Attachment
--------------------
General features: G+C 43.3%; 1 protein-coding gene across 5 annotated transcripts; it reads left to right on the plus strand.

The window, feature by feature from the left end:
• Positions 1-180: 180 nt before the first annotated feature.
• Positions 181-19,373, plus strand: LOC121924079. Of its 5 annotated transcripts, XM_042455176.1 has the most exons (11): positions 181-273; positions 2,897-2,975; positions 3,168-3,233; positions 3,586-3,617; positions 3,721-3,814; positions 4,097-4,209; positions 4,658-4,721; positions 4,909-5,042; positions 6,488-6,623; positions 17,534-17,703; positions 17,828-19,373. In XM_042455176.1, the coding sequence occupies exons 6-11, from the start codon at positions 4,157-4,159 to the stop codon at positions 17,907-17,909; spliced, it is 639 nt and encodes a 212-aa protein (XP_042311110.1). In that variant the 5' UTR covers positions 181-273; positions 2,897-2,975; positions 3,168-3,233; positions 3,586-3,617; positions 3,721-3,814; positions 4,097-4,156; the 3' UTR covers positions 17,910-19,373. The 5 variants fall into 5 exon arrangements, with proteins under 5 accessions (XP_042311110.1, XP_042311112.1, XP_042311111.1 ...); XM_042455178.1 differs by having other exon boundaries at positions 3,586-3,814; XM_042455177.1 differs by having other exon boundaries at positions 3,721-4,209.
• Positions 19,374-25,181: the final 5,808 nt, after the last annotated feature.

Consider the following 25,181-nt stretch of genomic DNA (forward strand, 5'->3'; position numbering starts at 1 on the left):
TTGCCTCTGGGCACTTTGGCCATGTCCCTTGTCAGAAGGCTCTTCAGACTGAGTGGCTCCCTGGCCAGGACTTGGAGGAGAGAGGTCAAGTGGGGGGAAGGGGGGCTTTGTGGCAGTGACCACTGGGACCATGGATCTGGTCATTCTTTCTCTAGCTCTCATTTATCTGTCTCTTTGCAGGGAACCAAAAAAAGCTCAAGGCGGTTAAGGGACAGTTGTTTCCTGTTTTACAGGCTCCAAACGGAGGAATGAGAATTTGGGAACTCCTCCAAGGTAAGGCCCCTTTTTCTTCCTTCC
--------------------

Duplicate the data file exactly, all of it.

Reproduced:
General features: G+C 43.3%; 1 protein-coding gene across 5 annotated transcripts; it reads left to right on the plus strand.

The window, feature by feature from the left end:
• Positions 1-180: 180 nt before the first annotated feature.
• Positions 181-19,373, plus strand: LOC121924079. Of its 5 annotated transcripts, XM_042455176.1 has the most exons (11): positions 181-273; positions 2,897-2,975; positions 3,168-3,233; positions 3,586-3,617; positions 3,721-3,814; positions 4,097-4,209; positions 4,658-4,721; positions 4,909-5,042; positions 6,488-6,623; positions 17,534-17,703; positions 17,828-19,373. In XM_042455176.1, the coding sequence occupies exons 6-11, from the start codon at positions 4,157-4,159 to the stop codon at positions 17,907-17,909; spliced, it is 639 nt and encodes a 212-aa protein (XP_042311110.1). In that variant the 5' UTR covers positions 181-273; positions 2,897-2,975; positions 3,168-3,233; positions 3,586-3,617; positions 3,721-3,814; positions 4,097-4,156; the 3' UTR covers positions 17,910-19,373. The 5 variants fall into 5 exon arrangements, with proteins under 5 accessions (XP_042311110.1, XP_042311112.1, XP_042311111.1 ...); XM_042455178.1 differs by having other exon boundaries at positions 3,586-3,814; XM_042455177.1 differs by having other exon boundaries at positions 3,721-4,209.
• Positions 19,374-25,181: the final 5,808 nt, after the last annotated feature.

Consider the following 25,181-nt stretch of genomic DNA (forward strand, 5'->3'; position numbering starts at 1 on the left):
TTGCCTCTGGGCACTTTGGCCATGTCCCTTGTCAGAAGGCTCTTCAGACTGAGTGGCTCCCTGGCCAGGACTTGGAGGAGAGAGGTCAAGTGGGGGGAAGGGGGGCTTTGTGGCAGTGACCACTGGGACCATGGATCTGGTCATTCTTTCTCTAGCTCTCATTTATCTGTCTCTTTGCAGGGAACCAAAAAAAGCTCAAGGCGGTTAAGGGACAGTTGTTTCCTGTTTTACAGGCTCCAAACGGAGGAATGAGAATTTGGGAACTCCTCCAAGGTAAGGCCCCTTTTTCTTCCTTCC